Women’s March unites students sharing similar goals


.Junior Mayla Gilliam was one of many students who chose to march in Washington D.C. Jan. 21 in the worldwide Women’s March.

Jules Micchia, Colleen Michaels, Chad Schmidt, Sports Editor, Life Editor, Staff Reporter

The Women’s March on Washington Jan. 21 drew crowds from all over the country. WF students who went sought to have their voices heard.

Seniors Colette Provenzano and Marcela Harrell went to march for the issues they are passionate about.

“It was important to me to stand up for not just women’s rights, but human rights. I feel like Trump’s presidency has brought out a negative side in a lot of people and created an even greater divide among the people, and this protest was a peaceful way to stand up for what we believe in,” Provenzano said. “His degrading comments about women were not taken lightly, and it was necessary to stand up for ourselves.”
Hundreds of thousands of people gathered in the streets of Washington D.C. Marches were held around the world on the same day.

“It felt amazing to be a part of such a large movement. Just to know that you were there was an incredible feeling,” junior Mayla Gilliam said. “To know that the march shut down the mall and we illegally marched to the White House was so empowering. It was exhilarating. People were full of energy, and there wasn’t a single arrest, which showed that peaceful protests work.”

Senior Harper Eisen went with her mother to march.

“My mom actually was the one who first wanted to go. We are both big on women’s rights, and she felt like it was going to be a big movement that could actually make a difference, and because of the president we just elected, us women need to stand our ground,” Eisen said.

Eisen wanted to march to stand up for the rights she believes she deserves as a woman.

“For me personally, I feel like it is a woman’s right to own the entirety of her own body and not let it be bossed around by our government. I also marched to change our rape culture. Many women and men are too afraid to speak out about sexual assault because our culture likes to make fun and jokes about it, as if it isn’t detrimental,” Eisen said.

Senior Piper Townsend joined the march to fight for a multitude of issues that she found significant.

“This march was important to me because I wanted to advance women’s rights in our nation, promote the closing of the the gender wage gap and to give women the right to their bodies,” Townsend said. “It felt amazing knowing I was being a voice for so many women in our nation and being around so many like-minded people.”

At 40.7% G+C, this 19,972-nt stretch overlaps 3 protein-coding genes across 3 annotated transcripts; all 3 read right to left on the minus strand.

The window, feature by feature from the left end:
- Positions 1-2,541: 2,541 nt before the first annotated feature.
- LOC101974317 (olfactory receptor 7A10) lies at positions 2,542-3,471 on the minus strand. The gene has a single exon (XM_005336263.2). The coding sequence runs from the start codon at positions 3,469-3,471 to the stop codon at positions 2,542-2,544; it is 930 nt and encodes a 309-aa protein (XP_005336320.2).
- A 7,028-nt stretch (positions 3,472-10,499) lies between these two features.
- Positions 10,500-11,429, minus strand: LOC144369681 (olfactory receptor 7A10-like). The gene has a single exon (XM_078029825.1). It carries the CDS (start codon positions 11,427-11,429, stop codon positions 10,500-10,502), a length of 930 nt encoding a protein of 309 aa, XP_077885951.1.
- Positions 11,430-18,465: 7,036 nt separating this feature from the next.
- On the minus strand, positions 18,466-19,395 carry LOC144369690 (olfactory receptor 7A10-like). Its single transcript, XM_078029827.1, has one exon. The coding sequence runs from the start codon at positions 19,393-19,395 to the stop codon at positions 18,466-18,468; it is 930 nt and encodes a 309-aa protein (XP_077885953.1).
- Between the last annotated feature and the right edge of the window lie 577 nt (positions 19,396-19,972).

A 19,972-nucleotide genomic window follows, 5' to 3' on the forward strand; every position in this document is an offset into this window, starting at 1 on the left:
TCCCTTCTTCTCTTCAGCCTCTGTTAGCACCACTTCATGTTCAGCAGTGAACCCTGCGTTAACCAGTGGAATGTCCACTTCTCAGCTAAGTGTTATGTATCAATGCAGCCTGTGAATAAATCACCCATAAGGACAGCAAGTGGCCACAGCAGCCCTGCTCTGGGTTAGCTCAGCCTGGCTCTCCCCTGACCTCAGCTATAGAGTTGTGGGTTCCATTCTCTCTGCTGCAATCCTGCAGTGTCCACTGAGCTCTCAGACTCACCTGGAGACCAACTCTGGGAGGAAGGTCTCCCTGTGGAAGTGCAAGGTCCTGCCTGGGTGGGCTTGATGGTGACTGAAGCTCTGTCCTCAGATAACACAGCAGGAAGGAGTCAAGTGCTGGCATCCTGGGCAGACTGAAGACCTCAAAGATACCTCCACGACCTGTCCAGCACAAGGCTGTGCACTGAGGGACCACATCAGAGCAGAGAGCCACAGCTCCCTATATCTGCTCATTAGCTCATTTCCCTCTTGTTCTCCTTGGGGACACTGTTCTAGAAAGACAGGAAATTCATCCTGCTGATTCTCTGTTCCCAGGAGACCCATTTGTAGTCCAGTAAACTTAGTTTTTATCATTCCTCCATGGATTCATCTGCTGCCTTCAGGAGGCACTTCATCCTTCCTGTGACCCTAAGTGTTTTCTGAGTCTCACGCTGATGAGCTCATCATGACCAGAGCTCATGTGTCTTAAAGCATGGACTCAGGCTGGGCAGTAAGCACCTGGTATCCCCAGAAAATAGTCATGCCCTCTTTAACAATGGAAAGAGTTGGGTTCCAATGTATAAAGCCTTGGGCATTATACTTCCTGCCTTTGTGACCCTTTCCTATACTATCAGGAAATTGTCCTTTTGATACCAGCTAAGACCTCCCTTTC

Gilliam and her family enjoyed the entire event, even though most of it was spent standing amongst a large group of people.

“The march as a whole was very empowering. It was a lot, and I mean a lot of standing still because so many people ended up showing up to support what they were marching for,” Gilliam said. “We stood there for four hours in one spot. I felt like a sardine. But as a whole, the march was very fun. It was cool to hear all the people chanting and talking about where they were from and why they were marching.”

Eisen also marched for the rights of others and issues that included sexual assault, body rights, LGBTQ rights and wage equality.

Several famous people attended the march as well to show their support, and several speeches were given by powerful people.

“There was a speaker, Ashley Judd, who read a poem from a young girl, which talked about all of the things wrong with the world: racism, sexism, homophobia, white supremacy, misogyny, ignorance, etc,” Eisen said.

Provenzano was also moved by speeches given at the march.

“I heard a lot of speeches but the main speech that spoke to me was a man who spoke about how no group, whether Republican or Democrat, was better. He spoke out and said even though some people might not support and approve of Trump’s presidency, yelling and rioting doesn’t make you any better than the Trump policies and supporters that you speak out against,” Provenzano said. “We all have to be supportive and keep in mind that we are a democracy and that means that the people have a voice, and we have to speak out for what we believe in in a peaceful manner, not violent protests.”